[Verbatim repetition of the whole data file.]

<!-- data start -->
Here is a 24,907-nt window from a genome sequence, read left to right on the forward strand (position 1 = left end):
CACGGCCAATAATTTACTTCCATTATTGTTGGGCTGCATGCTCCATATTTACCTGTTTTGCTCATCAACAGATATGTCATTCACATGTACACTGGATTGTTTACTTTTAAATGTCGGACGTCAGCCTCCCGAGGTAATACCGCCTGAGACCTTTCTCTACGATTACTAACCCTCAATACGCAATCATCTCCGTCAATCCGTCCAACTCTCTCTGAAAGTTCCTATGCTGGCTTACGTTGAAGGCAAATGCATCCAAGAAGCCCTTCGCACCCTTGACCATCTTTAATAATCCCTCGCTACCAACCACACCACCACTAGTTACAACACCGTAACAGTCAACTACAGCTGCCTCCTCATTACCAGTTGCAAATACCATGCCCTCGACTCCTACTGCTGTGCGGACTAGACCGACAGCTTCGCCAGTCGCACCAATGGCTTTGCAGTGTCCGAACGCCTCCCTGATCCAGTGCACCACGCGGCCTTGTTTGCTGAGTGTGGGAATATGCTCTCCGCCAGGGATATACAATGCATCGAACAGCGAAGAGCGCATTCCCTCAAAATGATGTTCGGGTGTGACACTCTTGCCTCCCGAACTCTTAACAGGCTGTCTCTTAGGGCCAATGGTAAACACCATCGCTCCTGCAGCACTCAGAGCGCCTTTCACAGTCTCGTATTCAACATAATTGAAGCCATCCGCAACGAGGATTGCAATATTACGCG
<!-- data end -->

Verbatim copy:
Here is a 24,907-nt window from a genome sequence, read left to right on the forward strand (position 1 = left end):
CACGGCCAATAATTTACTTCCATTATTGTTGGGCTGCATGCTCCATATTTACCTGTTTTGCTCATCAACAGATATGTCATTCACATGTACACTGGATTGTTTACTTTTAAATGTCGGACGTCAGCCTCCCGAGGTAATACCGCCTGAGACCTTTCTCTACGATTACTAACCCTCAATACGCAATCATCTCCGTCAATCCGTCCAACTCTCTCTGAAAGTTCCTATGCTGGCTTACGTTGAAGGCAAATGCATCCAAGAAGCCCTTCGCACCCTTGACCATCTTTAATAATCCCTCGCTACCAACCACACCACCACTAGTTACAACACCGTAACAGTCAACTACAGCTGCCTCCTCATTACCAGTTGCAAATACCATGCCCTCGACTCCTACTGCTGTGCGGACTAGACCGACAGCTTCGCCAGTCGCACCAATGGCTTTGCAGTGTCCGAACGCCTCCCTGATCCAGTGCACCACGCGGCCTTGTTTGCTGAGTGTGGGAATATGCTCTCCGCCAGGGATATACAATGCATCGAACAGCGAAGAGCGCATTCCCTCAAAATGATGTTCGGGTGTGACACTCTTGCCTCCCGAACTCTTAACAGGCTGTCTCTTAGGGCCAATGGTAAACACCATCGCTCCTGCAGCACTCAGAGCGCCTTTCACAGTCTCGTATTCAACATAATTGAAGCCATCCGCAACGAGGATTGCAATATTACGCG